The Special Adviser to the President on Niger Delta Affairs and Chairman Presidential Amnesty Programme (PAP), Mr Kingsley Kuku, on Thursday said northern leaders were key to ending insurgency.
KuKu expressed this opinion at a forum on Curbing Militancy in Nigeria, organised by Nextier, a public sector advisory firm, in Abuja.
He said the lessons learnt from the PAP can be leveraged to curb the present Boko Haram crisis
“The programme has achieved its core goals of solving the militant agitation in the Niger Delta of Nigeria and increasing the nation’s crude oil production.
“The PAP reduced violence and created room for socio-economic development of the region”, he said
The presidential adviser held that “the Niger Delta is poor despite its wealth of natural resources.
“The perceived insensitivity of the government resulted in militancy that impacted the quality of life in the region and economy of the country”.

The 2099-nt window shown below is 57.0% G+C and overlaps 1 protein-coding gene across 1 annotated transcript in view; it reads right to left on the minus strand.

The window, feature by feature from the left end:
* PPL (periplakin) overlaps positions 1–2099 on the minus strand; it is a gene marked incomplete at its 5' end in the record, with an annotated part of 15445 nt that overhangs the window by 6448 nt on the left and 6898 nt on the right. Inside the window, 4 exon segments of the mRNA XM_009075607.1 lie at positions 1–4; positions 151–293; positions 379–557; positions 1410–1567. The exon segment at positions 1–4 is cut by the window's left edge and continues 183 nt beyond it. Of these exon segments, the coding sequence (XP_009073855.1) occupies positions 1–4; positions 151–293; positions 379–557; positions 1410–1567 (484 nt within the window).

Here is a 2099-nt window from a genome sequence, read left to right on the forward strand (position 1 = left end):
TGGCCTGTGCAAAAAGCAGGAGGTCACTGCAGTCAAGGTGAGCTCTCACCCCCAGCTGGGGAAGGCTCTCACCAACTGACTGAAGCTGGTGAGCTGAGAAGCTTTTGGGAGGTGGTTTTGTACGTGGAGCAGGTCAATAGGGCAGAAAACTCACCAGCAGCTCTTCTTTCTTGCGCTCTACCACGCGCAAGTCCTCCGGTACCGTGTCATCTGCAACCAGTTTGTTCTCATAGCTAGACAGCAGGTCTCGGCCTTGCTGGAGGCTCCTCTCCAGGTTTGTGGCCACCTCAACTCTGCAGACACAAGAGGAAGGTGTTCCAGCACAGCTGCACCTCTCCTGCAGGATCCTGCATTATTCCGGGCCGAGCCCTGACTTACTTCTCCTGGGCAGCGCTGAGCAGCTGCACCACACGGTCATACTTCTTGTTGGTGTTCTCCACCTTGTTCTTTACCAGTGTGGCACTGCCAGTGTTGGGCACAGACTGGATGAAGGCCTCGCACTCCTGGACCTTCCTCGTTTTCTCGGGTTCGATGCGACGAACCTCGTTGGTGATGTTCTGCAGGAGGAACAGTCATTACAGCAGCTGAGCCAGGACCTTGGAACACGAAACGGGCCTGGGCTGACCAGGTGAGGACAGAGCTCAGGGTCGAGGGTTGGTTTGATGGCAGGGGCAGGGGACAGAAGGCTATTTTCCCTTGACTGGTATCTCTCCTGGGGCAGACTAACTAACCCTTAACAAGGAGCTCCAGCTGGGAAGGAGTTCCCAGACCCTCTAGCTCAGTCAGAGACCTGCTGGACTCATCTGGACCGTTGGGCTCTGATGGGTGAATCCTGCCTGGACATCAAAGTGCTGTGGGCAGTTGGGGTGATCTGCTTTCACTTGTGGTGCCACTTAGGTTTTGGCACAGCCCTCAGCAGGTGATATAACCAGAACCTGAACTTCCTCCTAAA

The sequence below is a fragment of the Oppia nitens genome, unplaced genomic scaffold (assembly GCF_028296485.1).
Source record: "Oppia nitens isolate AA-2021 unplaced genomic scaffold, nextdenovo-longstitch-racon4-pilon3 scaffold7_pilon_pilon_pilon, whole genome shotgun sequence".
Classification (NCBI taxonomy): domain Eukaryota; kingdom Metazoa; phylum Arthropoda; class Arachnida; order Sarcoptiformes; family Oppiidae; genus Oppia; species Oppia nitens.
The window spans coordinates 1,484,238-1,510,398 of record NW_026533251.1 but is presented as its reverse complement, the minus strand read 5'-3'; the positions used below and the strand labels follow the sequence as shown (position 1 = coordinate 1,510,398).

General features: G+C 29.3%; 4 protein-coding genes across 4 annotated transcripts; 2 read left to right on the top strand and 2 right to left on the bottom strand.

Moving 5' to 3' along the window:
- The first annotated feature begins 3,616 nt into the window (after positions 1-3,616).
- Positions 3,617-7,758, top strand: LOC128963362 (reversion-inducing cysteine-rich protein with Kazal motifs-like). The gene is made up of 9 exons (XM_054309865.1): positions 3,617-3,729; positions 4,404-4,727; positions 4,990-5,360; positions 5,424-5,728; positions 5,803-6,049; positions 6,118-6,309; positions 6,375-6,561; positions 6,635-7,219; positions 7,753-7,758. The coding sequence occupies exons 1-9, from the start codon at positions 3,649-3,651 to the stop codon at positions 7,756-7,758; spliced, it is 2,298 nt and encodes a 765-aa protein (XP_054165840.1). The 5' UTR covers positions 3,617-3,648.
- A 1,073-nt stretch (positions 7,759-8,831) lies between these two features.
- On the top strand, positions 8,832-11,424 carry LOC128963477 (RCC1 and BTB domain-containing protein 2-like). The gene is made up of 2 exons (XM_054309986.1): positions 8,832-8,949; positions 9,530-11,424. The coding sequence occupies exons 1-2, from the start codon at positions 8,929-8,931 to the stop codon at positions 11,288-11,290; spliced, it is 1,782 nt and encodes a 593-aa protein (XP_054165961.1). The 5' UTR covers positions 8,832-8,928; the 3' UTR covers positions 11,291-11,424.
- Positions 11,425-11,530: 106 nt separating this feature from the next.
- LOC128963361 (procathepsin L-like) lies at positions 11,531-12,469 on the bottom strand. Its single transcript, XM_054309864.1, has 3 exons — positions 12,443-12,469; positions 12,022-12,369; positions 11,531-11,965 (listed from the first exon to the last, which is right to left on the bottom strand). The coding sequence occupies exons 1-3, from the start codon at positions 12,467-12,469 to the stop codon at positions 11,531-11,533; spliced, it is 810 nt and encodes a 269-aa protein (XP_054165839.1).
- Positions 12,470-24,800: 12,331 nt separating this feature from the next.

He said PAP was a success because it had national ownership and was conceived as a process and not a programme, and had managers that enjoyed the trust of the ex-agitators.
Kuku noted that when the Boko Haram crisis started, nothern leaders failed to condemn it thinking that it was a move against President Goodluck Jonathan.
He said political, traditional, religious and women leaders and other elites from the north hold the key to resolving the puzzle associated with the Boko Haram insurgency.
Kuku challenged them to borrow a leaf from their compatriots from the Niger Delta.
He said leaders in Niger Delta took up the challenge to end militancy in the region.
“This culminated in a truce and eventual granting of amnesty by the federal government, thus ushering in the extant peace in the area”. (NAN)